• Require big data platforms to promote the public interest. Big data platforms must remove misleading information. Non-commercial pandemic information from public health, safety and governmental entities must be given a prime location on all screens.
  • Prevent misleading advertising and price-gouging. Advertisers, and the media carrying ads, must ensure that claims related to the coronavirus are completely accurate. Online marketplaces must reject products and services making misleading claims or that offer basic necessities at unfairly inflated prices.
  • Support consumers’ rights to pay for retail purchases with cash.


  • Mandate fairness in the skies. Airlines must waive cancelation and change fees for all consumers who do not feel safe flying during the federal state of emergency. Consumers who are entitled to refunds should receive them without delay.
  • Require common-sense safety measures for air travel. The Department of Transportation (DOT) should require that masks be worn by all passengers and workers on airplanes and in airports.
  • Reverse new rules that hamstring DOT aviation rulemaking and enforcement.
  • Accommodate hotel customers. Hotels that receive emergency funding from the federal government during the pandemic should be required to honor requests for room and event cancelations without penalty and to refund deposits until the federal state of emergency is suspended or travel limit recommendations are lifted.


  • Build protecting privacy into the government’s COVID-19 response. Technological tools deployed in response to the COVID-19 crisis must be non-discriminatory, effective, voluntary, secure, accountable, and used exclusively for public health purposes.
  • Enact comprehensive privacy protection. The pandemic has made clear the need for a comprehensive baseline U.S. privacy law.


  • Reduce auto insurance premiums to reflect reduced driving. Insurers should be required to provide refunds and discounts to consumers who have substantially cut back on driving due to COVID-19.


  • Extend food assistance benefits under the Supplemental Nutrition Assistance Program (SNAP). Maximum SNAP benefit levels should increase, and SNAP time limits should be suspended.
  • Provide all workers with paid sick leave. Paid sick leave benefits not only protect workers, they protect all of us. No one should have to choose between paying the bills and exposing their community to a deadly virus. The Families First provisions should be extended and expanded.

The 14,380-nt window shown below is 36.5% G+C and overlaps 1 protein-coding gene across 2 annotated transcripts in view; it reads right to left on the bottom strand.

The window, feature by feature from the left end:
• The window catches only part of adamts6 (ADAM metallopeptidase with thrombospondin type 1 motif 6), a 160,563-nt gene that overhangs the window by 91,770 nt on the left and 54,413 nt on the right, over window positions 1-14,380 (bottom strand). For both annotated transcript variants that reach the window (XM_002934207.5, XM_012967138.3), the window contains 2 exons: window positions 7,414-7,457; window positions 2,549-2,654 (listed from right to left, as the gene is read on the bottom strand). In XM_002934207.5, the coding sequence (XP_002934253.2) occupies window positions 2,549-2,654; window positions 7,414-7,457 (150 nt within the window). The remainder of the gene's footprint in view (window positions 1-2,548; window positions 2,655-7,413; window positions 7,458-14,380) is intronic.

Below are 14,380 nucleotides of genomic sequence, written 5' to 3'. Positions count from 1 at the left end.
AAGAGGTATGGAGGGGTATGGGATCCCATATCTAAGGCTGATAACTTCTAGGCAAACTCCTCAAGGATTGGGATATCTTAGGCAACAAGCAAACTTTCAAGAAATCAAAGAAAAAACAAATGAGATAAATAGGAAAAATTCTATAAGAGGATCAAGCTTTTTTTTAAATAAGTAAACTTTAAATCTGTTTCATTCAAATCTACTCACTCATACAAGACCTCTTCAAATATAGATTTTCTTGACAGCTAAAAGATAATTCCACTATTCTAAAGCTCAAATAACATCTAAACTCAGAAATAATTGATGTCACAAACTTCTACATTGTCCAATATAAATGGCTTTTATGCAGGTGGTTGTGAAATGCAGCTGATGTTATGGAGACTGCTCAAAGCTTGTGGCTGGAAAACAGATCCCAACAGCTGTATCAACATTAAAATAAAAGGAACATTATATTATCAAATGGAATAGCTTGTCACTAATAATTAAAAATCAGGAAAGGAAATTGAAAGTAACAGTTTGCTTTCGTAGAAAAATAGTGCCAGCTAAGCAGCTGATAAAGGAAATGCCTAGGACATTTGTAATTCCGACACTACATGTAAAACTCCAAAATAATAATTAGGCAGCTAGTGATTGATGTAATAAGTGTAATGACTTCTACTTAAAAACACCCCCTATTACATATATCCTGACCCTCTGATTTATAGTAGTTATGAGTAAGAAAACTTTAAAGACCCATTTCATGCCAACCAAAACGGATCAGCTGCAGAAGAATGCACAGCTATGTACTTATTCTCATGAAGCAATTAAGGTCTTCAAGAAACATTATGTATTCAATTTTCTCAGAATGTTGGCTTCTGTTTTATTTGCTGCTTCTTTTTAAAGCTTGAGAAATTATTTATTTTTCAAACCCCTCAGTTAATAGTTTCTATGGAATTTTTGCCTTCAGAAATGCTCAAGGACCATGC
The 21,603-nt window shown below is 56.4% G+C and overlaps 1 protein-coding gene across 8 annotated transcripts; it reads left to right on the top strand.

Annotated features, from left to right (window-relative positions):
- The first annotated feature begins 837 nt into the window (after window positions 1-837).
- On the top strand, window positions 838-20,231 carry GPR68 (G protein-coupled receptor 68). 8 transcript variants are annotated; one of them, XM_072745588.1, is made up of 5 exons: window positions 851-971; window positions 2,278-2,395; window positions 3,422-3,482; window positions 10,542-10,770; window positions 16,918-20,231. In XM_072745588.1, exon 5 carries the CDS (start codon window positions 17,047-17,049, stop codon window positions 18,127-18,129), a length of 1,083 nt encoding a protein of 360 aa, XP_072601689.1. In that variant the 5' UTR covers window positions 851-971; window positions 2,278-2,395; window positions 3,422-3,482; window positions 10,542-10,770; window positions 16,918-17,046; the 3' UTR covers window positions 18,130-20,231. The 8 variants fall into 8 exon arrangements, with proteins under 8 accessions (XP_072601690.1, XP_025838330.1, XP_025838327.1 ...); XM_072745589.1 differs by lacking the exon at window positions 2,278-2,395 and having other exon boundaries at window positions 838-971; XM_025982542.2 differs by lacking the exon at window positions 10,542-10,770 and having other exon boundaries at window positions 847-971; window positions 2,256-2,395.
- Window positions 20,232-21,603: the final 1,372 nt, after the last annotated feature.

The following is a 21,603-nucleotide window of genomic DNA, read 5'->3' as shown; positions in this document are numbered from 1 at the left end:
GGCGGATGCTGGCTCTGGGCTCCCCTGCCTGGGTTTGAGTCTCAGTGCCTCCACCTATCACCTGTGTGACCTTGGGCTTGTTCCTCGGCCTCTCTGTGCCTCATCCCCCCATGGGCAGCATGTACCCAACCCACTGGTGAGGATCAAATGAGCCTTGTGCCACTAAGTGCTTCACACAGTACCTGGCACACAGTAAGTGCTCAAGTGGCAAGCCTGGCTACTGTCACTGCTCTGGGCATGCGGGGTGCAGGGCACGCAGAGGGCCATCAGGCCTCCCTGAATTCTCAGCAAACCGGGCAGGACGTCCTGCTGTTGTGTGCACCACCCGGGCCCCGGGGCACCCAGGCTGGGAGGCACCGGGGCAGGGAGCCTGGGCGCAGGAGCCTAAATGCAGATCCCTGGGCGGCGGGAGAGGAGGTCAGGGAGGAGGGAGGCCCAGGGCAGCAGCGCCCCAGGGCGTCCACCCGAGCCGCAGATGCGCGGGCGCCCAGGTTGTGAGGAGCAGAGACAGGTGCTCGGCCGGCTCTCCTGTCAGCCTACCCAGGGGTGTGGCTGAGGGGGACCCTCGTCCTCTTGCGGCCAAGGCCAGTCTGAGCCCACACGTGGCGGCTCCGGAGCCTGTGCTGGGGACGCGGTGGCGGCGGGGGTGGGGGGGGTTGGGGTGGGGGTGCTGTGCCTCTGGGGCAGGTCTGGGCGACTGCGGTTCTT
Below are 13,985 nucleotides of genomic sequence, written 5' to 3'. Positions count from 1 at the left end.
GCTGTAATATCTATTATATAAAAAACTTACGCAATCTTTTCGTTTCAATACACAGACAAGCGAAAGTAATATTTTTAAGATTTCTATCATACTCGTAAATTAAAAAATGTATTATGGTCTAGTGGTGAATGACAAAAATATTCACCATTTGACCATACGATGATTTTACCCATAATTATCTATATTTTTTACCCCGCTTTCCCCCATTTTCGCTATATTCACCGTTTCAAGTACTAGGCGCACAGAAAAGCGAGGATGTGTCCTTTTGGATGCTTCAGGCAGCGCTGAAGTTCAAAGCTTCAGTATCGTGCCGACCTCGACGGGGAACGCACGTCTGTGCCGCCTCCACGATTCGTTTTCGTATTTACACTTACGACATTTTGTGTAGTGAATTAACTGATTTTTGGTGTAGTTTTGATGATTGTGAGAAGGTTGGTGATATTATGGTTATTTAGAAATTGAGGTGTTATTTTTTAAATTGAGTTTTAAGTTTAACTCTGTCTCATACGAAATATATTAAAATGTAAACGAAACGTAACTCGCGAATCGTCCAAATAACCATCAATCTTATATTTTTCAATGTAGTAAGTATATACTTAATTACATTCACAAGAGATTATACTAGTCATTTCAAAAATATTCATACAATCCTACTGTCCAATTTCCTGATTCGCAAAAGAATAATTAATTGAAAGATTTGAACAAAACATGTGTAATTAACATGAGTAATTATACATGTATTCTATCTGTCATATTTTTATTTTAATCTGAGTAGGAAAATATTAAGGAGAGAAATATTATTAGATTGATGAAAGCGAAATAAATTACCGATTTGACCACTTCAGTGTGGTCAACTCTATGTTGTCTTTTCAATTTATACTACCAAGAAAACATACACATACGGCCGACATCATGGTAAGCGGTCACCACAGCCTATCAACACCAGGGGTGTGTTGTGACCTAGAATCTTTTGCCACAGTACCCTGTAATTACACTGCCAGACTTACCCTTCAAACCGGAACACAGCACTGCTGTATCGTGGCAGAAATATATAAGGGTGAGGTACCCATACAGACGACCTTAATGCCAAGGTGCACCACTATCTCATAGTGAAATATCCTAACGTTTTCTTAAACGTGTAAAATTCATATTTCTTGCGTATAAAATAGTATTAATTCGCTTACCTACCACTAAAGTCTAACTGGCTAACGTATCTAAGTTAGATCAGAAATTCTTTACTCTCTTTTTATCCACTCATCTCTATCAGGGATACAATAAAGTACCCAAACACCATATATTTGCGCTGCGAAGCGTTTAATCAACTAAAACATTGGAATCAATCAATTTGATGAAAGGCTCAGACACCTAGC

FTC Launches Study of Children’s Online Privacy Practices

Responding to a year-old request from CFA and 30 other advocacy groups, the Federal Trade Commission (FTC) announced last month that it had issued orders under Section 6(b) of the Federal Trade Commission Act to nine social media and video streaming companies, demanding that they provide information about how they collect, use, and present children’s personal information, their advertising and user engagement practices, and how their practices affect children and teens. The companies –, Inc., ByteDance Ltd. (which operates the short video service TikTok), Discord Inc., Facebook Inc., Reddit Inc., Snap Inc., Twitter Inc., WhatsApp Inc., and YouTube LLC – were given 45 days to respond.

In a joint statement, FTC Commissioners Rohit Chopra, Rebecca Kelly Slaughter, and Christine S. Wilson acknowledged that, “Policymakers and the public are in the dark about what social media and video streaming services do to capture and sell users’ data and attention. It is alarming that we still know so little about companies that know so much about us.” They stated that the Commission’s 6(b) study will “lift the hood on the social media and video streaming firms to carefully study their engines.”

In December 2019, CFA and 30 other advocacy groups responded to a request for comments from the FTC about whether changes were needed to the rules under the Children’s Online Privacy Protection Act (COPPA), urging the agency to first use its authority under Section 6(b) of the FTC Act to answer “critical questions about online digital advertising, children on general audience platforms, data brokers, and education technology that will inform the agency’s approach.”

“Websites, apps, platforms, and content providers all have access to a wealth of user information— including classes of information that constitute ‘personal information’ under COPPA,” the groups stated. “Service providers collect this information to deliver functionality, but also to analyze performance and track, predict, and modify user behavior… Unnecessary data collection is common, transparency is rare, and misrepresentations about data practices are far too widespread. A comprehensive examination of these practices is severely needed,” the groups added.

Last month’s request for data “is exactly what we wanted,” said Susan Grant, CFA Director of Consumer Protection and Privacy. “It is crucial for the FTC to understand exactly what these companies are doing with children’s personal information in order to determine whether the current COPPA rules are sufficient and propose effective public policy solutions if they are not.”

CFPB Finalizes Weak Debt Collection Rule

The Consumer Financial Protection Bureau (CFPB) finalized the second half of its debt collection rule last month in a manner that doesn’t go nearly far enough in protecting the public. CFA joined other advocacy organizations in expressing disappointment that the rule misses critical opportunities to protect consumers.

According to advocates, the rule “does not go far enough to provide needed consumer protections on key issues,” including: